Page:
SA Rugby congratulated the Leopards Rugby Union on their centenary celebrations and lauded the Potchefstroom-based province for their continued contributions towards the national rugby landscape over the last 100 years.
Founded in 1920 as Western Transvaal Rugby Union, the Leopards became the 10th member of the erstwhile South African Rugby Football Union.
Since then, the “Mielieboere” have contributed in a meaningful way to the development of South African rugby, while serving the North West Province, in particular, with distinction.
SA Rugby president, Mr Mark Alexander, wrote to Mr Mervyn Taylor, President of the Leopards, thanking him and his executives, current CEO Eugene Fourie, as well as the provincial players, coaches, management staff and clubs of the province, and congratulating them on this milestone.
“The Leopards will always be remembered as pioneers in the very rich tapestry of South African history when they became the first black-owned rugby team in South Africa, after securing sponsorship from Royal Bafokeng Sports Holdings in October 2007,” Mr Alexander said.
Over the years, the Leopards delivered a number of players and coaches to the Springbok cause, with the likes of Kobus Wiese, Marius Hurter, Gert Smal, Lood de Jager and Matt Proudfoot all playing a part in South Africa’s three RWC victories.
The late Prof Johan Claassen, who played in 28 Test matches for the Springboks, famously captained South Africa in nine of those as a Western Transvaal player.
The Leopards have over many years hosted international touring teams including the All Blacks, Wallabies, British & Irish Lions and claimed the international scalps of Uruguay and Namibia. Werner Lessing is their most capped player, with 191 matches (1998-2007), with Eugene Hare’s record of 129 matches as provincial captain remains a national landmark.
They also hosted a Test match between the Springboks and All Blacks at Royal Bafokeng in 2006, which the men in green and gold won 21-20 courtesy of a late penalty goal by Andre Pretorius, who later played for and is now the Leopards’ head coach.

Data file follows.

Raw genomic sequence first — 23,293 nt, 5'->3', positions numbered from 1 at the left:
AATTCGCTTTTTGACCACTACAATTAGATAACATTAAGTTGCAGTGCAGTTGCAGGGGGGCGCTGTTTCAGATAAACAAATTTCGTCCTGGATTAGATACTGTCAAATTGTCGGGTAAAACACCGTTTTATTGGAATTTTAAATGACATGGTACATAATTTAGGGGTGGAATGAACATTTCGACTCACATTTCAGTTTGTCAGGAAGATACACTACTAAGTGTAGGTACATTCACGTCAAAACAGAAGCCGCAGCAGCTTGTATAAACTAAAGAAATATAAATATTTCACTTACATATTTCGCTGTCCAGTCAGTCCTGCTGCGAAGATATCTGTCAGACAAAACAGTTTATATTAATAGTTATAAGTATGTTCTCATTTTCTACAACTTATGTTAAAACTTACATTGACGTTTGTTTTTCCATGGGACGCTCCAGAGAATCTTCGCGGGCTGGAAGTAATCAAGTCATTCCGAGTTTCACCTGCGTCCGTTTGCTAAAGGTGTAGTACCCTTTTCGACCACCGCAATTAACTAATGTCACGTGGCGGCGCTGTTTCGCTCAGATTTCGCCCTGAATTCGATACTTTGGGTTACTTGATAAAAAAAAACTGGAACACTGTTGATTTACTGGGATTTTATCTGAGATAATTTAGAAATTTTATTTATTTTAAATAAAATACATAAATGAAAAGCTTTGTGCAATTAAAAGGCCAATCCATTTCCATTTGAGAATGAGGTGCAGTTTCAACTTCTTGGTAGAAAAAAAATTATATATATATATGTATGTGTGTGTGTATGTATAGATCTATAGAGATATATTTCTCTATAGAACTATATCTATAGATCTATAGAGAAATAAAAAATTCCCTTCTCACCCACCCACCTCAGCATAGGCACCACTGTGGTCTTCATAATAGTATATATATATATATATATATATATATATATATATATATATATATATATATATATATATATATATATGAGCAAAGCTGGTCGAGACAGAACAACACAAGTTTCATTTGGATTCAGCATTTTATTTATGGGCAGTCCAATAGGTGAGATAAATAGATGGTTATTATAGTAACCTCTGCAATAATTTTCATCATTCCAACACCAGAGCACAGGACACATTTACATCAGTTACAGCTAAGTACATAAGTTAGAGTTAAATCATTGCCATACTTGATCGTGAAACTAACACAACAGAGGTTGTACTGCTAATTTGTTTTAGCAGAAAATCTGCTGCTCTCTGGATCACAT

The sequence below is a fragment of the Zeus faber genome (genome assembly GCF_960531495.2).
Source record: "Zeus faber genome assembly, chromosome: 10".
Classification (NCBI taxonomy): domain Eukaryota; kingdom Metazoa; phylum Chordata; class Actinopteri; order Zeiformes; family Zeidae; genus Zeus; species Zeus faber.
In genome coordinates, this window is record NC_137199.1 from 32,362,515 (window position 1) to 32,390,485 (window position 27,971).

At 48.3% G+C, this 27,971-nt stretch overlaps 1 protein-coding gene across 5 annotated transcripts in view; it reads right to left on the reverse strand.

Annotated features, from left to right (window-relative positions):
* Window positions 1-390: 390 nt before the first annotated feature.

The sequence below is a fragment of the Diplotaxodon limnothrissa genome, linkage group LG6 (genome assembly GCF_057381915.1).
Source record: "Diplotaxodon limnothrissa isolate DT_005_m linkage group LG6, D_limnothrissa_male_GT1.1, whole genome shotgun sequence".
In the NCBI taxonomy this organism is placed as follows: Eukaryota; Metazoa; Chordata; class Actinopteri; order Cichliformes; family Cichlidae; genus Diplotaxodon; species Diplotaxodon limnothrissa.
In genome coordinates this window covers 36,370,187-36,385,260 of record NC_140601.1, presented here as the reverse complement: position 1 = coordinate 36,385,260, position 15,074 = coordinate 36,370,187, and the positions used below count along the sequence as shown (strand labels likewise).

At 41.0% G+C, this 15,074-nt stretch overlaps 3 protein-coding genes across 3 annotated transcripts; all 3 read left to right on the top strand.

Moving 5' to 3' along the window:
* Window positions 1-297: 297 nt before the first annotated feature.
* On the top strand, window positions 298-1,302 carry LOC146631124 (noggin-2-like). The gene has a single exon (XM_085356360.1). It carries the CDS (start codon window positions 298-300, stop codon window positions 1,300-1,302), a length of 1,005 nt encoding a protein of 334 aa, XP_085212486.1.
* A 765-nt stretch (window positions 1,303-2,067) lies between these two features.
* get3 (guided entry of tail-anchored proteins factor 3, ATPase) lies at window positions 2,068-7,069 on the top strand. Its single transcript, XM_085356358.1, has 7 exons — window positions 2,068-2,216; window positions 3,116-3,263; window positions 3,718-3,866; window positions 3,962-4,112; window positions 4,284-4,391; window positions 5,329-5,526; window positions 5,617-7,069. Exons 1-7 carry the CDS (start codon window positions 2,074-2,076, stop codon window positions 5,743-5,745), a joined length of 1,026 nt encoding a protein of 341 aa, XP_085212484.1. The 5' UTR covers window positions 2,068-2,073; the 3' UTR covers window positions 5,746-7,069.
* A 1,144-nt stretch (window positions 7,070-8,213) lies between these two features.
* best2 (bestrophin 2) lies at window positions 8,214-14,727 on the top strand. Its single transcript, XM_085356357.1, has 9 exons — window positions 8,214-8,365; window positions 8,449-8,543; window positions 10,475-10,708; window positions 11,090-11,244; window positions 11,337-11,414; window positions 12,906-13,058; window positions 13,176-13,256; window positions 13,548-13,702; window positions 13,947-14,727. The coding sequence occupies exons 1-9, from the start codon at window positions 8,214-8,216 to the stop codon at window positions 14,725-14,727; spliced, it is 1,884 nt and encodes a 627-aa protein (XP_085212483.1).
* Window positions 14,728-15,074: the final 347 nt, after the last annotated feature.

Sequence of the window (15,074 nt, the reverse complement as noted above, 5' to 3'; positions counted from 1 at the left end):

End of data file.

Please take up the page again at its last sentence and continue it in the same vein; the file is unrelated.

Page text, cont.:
That the Leopards have managed to survive through many turbulent times and up to today still continue to play a role in the administrating affairs of SA Rugby, is a testament to all those who have through the years refuse to give up its territory and its undoubted love for the game of rugby, wrote Mr Alexander.
“On behalf of the SA Rugby Executive I want to extend our warmest congratulations. Long may they continue with their quest to keep the game alive in the North West Province, and here’s to much more success for the following 100 years,” said Mr Alexander.
Springboks (out of the union): Nic du Plessis, Hans Aucamp, Champion Myburg, Jack vd Schyff, Harry Newton Walker, Dick Putter, Johan Claassen, Lofty Nel, Albie Bates, Johan vd Schyff, Dirk de Vos, Paul Durandt, Flippie vd Merwe and Botha Rossouw.
Players that left the union and became Springbok: Ockie Oosthuizen, Gert Smal, Deon Oosthuizen, Kobus Wiese, Robert du Preez, Schutte Bekker, Marius Hurter, Henry Tromp, Henno Mentz, Tiaan Liebenberg, Franco vd Merwe, Gerhard Mostert, Lood de Jager, Akker vd Merwe.
Springbok coaches and assistants: Johan Claassen, John Williams, Andre Markgraaff, Gert Smal, Matt Proudfoot.
Represented the union on SA Rugby management: Piet Bosman, Johan Claassen, Andre Markgraaff, James Stoffberg.